TW surges 25% in 2nd qtr.

NEW YORK — Strength at Warner Bros., Turner cable networks and cable systems offset a big downturn at Warner Music and helped Time Warner Inc. report a $30 million net profit for the second quarter, up from a $40 million loss a year earlier, on 25% higher revenue of $5.9 billion.

The entertainment giant said its earnings before interest, taxes, depreciation and amortization — cash flow — rose 27% to $1.3 billion in the three months to June 30. Adjusted for the impact of acquisitions, the cash flow growth was 16%.

That was better than expected, and investors applauded the numbers by pushing Time Warner stock up $4.25 to close at $49.62, a little below its year-high of $50.75.

“We have turbocharged the performance of the company,” Time Warner chairman Gerald Levin said, and he predicted the growth rate would be sustained.

“The operating results are very strong and better than expected,” said Lehman Bros. analyst Larry Petrella, noting that music’s downturn had been anticipated.

Warner Music’s cash flow dropped 24% to $125 million, on 6% lower revenues of $822 million. Levin told reporters Warner Music was going through a “transition year” resulting from the difficult retailing environment, but he downplayed the significance of the dip.

Doesn’t really matter

“On the way we measure businesses, that is return on capital and cash flow, the business was not only very sound but ranked very high in our pantheon of businesses, and while it’s not contributing to our growth this year, it doesn’t really matter because the company is very strong,” Levin said.

He added that on the “measures that count,” such as domestic market share, Warner Music remained in a strong position. “I am very confident and comfortable with the nature of the business and where we are going,” he said.

Warner Music was the only major down spot in the entertainment giant. Warner Bros., whose second-quarter releases “Fathers’ Day” and “Batman & Robin” didn’t perform as well as expected, surprised analysts with a 10% increase in cash flow to $155 million, on 1% lower revenue of $1.25 billion.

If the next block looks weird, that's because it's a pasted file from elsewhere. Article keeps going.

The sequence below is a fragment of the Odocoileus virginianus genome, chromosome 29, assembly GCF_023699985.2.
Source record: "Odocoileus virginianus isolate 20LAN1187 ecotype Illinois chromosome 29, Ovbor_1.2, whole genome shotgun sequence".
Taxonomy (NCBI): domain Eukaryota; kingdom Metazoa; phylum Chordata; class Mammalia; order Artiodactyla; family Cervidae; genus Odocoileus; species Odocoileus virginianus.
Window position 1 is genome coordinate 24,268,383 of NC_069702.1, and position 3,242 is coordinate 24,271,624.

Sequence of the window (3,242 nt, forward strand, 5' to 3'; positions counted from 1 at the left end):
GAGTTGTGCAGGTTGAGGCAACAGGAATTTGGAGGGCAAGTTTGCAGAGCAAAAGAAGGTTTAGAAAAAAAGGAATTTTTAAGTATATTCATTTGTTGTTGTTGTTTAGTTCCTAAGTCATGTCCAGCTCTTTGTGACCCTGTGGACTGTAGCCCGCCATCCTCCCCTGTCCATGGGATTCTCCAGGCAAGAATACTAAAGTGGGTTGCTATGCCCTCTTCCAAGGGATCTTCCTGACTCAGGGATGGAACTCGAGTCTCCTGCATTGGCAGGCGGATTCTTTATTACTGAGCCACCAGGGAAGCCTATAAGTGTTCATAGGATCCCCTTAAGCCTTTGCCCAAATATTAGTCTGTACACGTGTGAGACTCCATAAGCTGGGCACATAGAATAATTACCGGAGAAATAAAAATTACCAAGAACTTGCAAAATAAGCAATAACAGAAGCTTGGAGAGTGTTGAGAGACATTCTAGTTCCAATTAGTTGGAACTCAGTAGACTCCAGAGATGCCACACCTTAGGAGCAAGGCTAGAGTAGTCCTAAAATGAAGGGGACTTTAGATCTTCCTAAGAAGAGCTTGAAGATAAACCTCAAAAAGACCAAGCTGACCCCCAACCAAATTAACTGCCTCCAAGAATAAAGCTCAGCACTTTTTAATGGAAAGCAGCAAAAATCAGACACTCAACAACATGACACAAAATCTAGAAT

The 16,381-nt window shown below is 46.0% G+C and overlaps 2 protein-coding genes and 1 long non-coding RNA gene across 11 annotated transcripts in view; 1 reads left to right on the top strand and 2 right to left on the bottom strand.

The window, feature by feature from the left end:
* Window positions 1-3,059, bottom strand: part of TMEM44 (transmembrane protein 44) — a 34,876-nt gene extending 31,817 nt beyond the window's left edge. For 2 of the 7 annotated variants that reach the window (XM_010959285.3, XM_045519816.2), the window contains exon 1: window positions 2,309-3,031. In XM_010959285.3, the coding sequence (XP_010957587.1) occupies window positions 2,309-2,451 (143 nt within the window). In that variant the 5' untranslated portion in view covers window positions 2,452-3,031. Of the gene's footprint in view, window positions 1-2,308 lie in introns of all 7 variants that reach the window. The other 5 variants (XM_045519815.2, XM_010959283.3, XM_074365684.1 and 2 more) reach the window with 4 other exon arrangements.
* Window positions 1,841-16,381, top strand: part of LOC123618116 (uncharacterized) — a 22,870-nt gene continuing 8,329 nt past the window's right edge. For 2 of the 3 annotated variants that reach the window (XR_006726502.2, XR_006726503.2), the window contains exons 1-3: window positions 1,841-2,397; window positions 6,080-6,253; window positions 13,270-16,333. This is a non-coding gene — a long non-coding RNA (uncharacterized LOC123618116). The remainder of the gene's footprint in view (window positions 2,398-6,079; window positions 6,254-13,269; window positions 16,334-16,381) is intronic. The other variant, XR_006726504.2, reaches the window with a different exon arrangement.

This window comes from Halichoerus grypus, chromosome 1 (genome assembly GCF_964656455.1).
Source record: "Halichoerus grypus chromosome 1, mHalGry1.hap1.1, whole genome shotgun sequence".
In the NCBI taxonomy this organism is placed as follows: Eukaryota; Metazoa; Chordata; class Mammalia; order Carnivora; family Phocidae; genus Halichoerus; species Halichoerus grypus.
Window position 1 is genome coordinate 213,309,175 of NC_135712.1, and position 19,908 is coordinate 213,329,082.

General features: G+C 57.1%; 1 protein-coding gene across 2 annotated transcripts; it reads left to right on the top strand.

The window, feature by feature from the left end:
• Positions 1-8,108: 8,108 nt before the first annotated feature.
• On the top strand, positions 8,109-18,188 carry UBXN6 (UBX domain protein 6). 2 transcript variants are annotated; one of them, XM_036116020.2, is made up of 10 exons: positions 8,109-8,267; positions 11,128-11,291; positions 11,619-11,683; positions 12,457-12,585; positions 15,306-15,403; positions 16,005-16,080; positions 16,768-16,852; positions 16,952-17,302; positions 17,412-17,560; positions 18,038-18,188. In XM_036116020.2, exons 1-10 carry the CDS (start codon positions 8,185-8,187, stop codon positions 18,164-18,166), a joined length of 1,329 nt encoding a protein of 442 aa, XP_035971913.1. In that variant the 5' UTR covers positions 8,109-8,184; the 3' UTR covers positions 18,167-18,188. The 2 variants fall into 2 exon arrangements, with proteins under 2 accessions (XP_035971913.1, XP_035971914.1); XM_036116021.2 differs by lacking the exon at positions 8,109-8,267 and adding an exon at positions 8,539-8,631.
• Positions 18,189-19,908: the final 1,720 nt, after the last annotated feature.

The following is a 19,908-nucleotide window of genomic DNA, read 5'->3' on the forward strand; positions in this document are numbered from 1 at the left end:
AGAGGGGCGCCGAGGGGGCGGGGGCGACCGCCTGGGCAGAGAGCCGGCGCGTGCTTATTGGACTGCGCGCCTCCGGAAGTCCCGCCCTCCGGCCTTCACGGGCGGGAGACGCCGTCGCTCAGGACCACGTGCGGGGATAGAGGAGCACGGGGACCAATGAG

Biggest grossing ‘Batman’?

Levin stressed that “Batman & Robin” would be the biggest-grossing “Batman” film ever internationally, so far having grossed about $56 million overseas and nearly $100 million domestically. Levin noted that merchandising revenues from the picture were significant, ensuring the fourth “Batman” outing will make money.

The domestic reception may have given Time Warner something of a pause, however. Levin noted that “the next time we go out with a ‘Batman’ film won’t be two years … a little bit more,” although he added “the franchise is fine.”

Levin also said that despite a drop in Warner Bros.’ market share for the year to date, “I am very comfortable with what the share will be at the end of this year … I put my money on ‘Contact,'” he said.

In addition to merchandising revenues, Merrill Lynch analyst Jessica Reif said, Warner Bros. television operations was providing the film side with a big cushion.

Also performing better in the quarter was the New Line Cinema and Castle Rock operations of TBS, which posted $31 million in cash flow, compared with a loss of $21 million a year ago, helped by the strength of New Line’s “Austin Powers: International Man of Mystery.”

The WB Network’s losses jumped 50% to $18 million in the quarter, which the company said was due to the “continued rollout of the network’s national broadcast operation.”

Robust cable

Very strong performances came from the cable side of Time Warner’s businesses, both cable programming and systems. The TBS networks group turned in 41% higher cash flow of $186 million, driven by “significant gains in advertising revenues” at the TNT, TBS and CNN networks, Time Warner said.

HBO had another record quarter, pushing cash flow up 18% to $103 million. And Time Warner’s cable systems increased cash flow 15% to $554 million, reflecting “an increase in basic cable, pay-per-view and advertising revenues.”

Time Inc. increased cash flow 12% to $174 million, helped by “strong advertising performance at nearly every magazine franchise.”

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